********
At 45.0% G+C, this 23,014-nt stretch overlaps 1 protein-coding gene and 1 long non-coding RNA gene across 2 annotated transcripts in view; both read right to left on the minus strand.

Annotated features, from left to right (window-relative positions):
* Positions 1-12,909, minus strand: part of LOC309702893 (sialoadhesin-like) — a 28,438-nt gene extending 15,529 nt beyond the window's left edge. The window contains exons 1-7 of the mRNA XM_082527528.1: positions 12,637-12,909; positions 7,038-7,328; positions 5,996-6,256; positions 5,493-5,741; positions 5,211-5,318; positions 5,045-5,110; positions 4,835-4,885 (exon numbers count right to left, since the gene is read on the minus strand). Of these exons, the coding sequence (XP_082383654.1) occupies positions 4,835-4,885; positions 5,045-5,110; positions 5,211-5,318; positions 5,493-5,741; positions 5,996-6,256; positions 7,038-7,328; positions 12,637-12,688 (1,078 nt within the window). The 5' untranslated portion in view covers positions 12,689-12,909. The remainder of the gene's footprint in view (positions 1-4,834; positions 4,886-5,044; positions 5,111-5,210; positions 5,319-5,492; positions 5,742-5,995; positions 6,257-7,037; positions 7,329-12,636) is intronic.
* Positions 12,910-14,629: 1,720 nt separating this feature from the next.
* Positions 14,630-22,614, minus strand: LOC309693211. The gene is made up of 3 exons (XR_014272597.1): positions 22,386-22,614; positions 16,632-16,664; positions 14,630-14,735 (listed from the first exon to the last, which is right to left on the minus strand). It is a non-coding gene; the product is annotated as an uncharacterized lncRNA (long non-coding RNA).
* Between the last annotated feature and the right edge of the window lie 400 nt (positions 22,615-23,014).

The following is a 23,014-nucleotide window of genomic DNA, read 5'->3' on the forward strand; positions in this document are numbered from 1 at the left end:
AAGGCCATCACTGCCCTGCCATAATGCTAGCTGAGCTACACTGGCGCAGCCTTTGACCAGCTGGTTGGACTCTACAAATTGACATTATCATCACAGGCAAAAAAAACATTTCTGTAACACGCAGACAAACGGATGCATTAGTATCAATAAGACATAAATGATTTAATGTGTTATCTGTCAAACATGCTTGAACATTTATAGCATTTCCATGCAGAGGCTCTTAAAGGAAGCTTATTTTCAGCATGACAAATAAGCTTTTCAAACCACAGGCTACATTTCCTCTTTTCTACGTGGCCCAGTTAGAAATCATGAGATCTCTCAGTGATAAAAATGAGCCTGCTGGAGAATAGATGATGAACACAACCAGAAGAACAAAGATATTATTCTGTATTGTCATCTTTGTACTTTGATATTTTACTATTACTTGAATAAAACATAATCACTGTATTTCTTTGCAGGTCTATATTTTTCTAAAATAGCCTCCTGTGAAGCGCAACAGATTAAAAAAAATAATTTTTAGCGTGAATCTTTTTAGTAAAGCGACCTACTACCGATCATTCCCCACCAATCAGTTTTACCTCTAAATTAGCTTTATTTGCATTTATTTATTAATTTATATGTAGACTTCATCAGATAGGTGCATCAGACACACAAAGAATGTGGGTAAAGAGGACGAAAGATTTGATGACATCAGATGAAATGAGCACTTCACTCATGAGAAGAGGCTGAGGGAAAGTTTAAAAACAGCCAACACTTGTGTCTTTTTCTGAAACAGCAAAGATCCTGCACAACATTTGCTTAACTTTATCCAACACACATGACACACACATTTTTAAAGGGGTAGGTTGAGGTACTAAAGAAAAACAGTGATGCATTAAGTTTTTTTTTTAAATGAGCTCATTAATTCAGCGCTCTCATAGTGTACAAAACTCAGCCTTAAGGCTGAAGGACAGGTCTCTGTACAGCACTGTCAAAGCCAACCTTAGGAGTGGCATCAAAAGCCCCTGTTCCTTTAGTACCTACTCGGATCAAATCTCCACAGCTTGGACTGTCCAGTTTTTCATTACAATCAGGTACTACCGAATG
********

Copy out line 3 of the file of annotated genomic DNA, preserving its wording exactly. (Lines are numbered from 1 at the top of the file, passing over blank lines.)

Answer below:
* Positions 1-12,909, minus strand: part of LOC309702893 (sialoadhesin-like) — a 28,438-nt gene extending 15,529 nt beyond the window's left edge. The window contains exons 1-7 of the mRNA XM_082527528.1: positions 12,637-12,909; positions 7,038-7,328; positions 5,996-6,256; positions 5,493-5,741; positions 5,211-5,318; positions 5,045-5,110; positions 4,835-4,885 (exon numbers count right to left, since the gene is read on the minus strand). Of these exons, the coding sequence (XP_082383654.1) occupies positions 4,835-4,885; positions 5,045-5,110; positions 5,211-5,318; positions 5,493-5,741; positions 5,996-6,256; positions 7,038-7,328; positions 12,637-12,688 (1,078 nt within the window). The 5' untranslated portion in view covers positions 12,689-12,909. The remainder of the gene's footprint in view (positions 1-4,834; positions 4,886-5,044; positions 5,111-5,210; positions 5,319-5,492; positions 5,742-5,995; positions 6,257-7,037; positions 7,329-12,636) is intronic.